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Genetically predicted 17β-estradiol and systemic inflammation in women: a separate-sample Mendelian randomisation analysis in the Guangzhou Biobank Cohort Study
  1. J Zhao1,
  2. C Q Jiang2,
  3. T H Lam1,
  4. B Liu2,
  5. K K Cheng3,
  6. S Kavikondala1,
  7. W S Zhang2,
  8. G M Leung1,
  9. C M Schooling1,4
  1. 1School of Public Health, Li Ka Shing Faculty of Medicine, The University of Hong Kong, Hong Kong SAR
  2. 2Guangzhou Number 12 Hospital, Guangzhou, China
  3. 3Department of Public Health and Epidemiology, University of Birmingham, UK
  4. 4CUNY School of Public Health and Hunter College, New York, USA
  1. Correspondence to Dr CM Schooling, G/F Patrick Manson Building (North Wing), 7 Sassoon Road, Hong Kong; cms1{at}hkucc.hku.hk

Abstract

Background Many chronic diseases are characterised by low-grade systemic inflammation. Oestrogens may promote immune response consistent with sex-specific patterns of diseases. In vitro culture and animal experiments suggest oestrogens are anti-inflammatory and might thereby protect against low-grade systemic inflammation. Evidence from epidemiological studies is limited. Using a Mendelian randomisation analysis with a separate-sample instrumental variable (SSIV) estimator, we examined the association of genetically predicted 17β-estradiol with well-established systemic inflammatory markers (total white cell count, granulocyte and lymphocyte count).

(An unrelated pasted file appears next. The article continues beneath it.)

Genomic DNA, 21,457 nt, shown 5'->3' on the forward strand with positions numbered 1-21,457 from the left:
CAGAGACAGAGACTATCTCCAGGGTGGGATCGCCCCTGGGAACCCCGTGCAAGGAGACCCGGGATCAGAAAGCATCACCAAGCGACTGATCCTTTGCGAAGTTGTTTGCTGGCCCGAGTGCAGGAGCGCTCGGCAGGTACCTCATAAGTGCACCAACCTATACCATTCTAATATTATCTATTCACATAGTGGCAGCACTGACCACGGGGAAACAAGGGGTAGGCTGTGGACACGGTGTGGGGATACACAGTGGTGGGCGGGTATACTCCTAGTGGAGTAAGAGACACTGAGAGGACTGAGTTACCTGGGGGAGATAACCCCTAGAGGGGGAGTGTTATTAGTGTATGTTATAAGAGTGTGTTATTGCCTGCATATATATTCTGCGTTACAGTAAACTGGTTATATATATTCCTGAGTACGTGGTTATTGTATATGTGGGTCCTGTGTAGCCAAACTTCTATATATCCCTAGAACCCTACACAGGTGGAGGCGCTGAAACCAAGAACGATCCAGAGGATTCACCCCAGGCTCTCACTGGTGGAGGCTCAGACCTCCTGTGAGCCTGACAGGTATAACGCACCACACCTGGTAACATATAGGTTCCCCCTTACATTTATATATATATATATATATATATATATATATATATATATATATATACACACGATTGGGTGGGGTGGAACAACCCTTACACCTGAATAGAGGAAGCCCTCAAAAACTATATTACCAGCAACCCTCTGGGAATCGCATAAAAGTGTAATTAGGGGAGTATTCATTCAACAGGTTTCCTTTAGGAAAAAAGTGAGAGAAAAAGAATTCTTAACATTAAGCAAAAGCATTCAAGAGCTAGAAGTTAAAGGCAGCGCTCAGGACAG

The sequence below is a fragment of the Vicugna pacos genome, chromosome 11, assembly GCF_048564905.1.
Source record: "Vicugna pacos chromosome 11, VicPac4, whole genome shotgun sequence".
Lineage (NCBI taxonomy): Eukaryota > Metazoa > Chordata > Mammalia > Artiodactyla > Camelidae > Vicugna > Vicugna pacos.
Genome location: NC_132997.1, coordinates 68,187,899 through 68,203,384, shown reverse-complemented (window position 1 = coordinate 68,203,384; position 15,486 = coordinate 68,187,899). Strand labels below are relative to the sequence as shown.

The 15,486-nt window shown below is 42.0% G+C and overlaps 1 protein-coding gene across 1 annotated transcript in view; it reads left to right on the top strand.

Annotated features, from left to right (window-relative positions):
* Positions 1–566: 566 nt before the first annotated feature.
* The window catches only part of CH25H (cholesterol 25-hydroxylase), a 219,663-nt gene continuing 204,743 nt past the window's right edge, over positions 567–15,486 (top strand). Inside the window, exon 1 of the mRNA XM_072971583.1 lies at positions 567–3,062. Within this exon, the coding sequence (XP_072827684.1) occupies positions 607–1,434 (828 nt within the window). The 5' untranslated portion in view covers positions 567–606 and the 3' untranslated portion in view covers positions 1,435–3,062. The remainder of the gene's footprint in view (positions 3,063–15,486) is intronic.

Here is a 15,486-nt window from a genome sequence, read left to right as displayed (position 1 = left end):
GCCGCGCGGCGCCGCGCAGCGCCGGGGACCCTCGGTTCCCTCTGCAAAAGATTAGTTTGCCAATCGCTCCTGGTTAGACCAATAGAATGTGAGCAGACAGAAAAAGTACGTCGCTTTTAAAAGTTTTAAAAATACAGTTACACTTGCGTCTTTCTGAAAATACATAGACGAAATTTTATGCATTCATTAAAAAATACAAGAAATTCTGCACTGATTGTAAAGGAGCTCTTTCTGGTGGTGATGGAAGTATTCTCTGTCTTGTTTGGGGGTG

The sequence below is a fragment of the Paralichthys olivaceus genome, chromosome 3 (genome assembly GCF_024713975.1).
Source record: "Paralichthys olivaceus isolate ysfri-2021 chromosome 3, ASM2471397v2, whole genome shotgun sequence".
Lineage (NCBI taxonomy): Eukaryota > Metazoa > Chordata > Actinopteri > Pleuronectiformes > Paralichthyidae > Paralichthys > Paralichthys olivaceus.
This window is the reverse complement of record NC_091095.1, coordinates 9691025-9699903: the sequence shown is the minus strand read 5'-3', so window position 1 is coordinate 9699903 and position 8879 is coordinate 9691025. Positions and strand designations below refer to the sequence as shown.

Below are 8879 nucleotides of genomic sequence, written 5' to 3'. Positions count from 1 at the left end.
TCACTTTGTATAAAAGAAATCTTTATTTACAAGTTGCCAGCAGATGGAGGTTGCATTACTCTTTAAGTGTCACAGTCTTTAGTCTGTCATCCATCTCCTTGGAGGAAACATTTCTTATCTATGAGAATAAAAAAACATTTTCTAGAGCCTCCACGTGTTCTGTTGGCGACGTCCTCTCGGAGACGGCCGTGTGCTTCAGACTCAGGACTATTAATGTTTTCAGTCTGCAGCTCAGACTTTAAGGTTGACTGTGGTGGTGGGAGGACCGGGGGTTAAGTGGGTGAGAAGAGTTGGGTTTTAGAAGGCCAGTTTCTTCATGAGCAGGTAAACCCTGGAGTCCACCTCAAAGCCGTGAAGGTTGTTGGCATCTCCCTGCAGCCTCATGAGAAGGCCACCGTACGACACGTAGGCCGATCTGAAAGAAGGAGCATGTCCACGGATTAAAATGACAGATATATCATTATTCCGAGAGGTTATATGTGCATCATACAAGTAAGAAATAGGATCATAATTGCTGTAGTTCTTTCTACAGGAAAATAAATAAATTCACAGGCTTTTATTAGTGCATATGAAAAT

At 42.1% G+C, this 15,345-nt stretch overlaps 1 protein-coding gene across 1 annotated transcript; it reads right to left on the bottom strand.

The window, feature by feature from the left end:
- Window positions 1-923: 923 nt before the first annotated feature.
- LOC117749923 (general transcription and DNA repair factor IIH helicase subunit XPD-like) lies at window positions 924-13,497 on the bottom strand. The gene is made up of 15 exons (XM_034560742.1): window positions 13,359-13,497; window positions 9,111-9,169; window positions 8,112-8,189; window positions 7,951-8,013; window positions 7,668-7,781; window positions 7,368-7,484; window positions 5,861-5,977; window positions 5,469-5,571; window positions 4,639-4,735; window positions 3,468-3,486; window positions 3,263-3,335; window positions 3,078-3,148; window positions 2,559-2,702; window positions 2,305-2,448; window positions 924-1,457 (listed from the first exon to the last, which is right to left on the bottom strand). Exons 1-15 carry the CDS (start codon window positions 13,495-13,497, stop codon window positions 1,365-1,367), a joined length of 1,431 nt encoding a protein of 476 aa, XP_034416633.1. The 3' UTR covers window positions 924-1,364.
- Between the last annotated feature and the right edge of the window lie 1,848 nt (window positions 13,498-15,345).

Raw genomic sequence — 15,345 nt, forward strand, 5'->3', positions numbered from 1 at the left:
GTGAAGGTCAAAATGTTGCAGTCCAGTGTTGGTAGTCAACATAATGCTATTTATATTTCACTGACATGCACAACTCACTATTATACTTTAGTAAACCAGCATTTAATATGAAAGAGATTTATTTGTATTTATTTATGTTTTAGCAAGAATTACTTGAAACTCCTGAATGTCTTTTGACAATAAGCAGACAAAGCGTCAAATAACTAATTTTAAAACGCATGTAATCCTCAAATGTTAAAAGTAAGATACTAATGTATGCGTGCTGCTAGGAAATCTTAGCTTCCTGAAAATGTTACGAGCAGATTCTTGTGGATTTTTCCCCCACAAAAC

Methods A genetic score predicting 17β-estradiol was developed in 237 young Chinese women (university students) from Hong Kong based on a parsimonious set of genetic polymorphisms (ESR1 (rs2175898) and CYP19A1 (rs1008805)). Multivariable linear regression was used to examine the association of genetically predicted 17β-estradiol with systemic inflammatory markers among 3096 older (50+ years) Chinese women from the Guangzhou Biobank Cohort Study.

Results Predicted 17β-estradiol was negatively associated with white blood cell count (−6.3 103/mL, 95% CI −11.4 to −1.3) and granulocyte count (−4.5 103/mL, 95% CI −8.5 to −0.4) but not lymphocyte count (−1.5 103/mL, 95% CI −3.4 to 0.4) adjusted for age only. Results were similar further adjusted for education, smoking, use of alcohol, physical activity, Body Mass Index, waist-hip ratio, age of menarche, age at menopause, use of hormonal contraceptives and hormone replacement therapy.

Conclusions Endogenous genetically predicted 17β-estradiol reduced low-grade systemic inflammatory markers (white blood cell count and granulocyte count), consistent with experimental and ecological evidence of 17β-estradiol promoting immune response. Replication in a larger sample is required.

  • Epidemiology of Chronic Non Communicable Diseases
  • Life Course Epidemiology
  • Hormones

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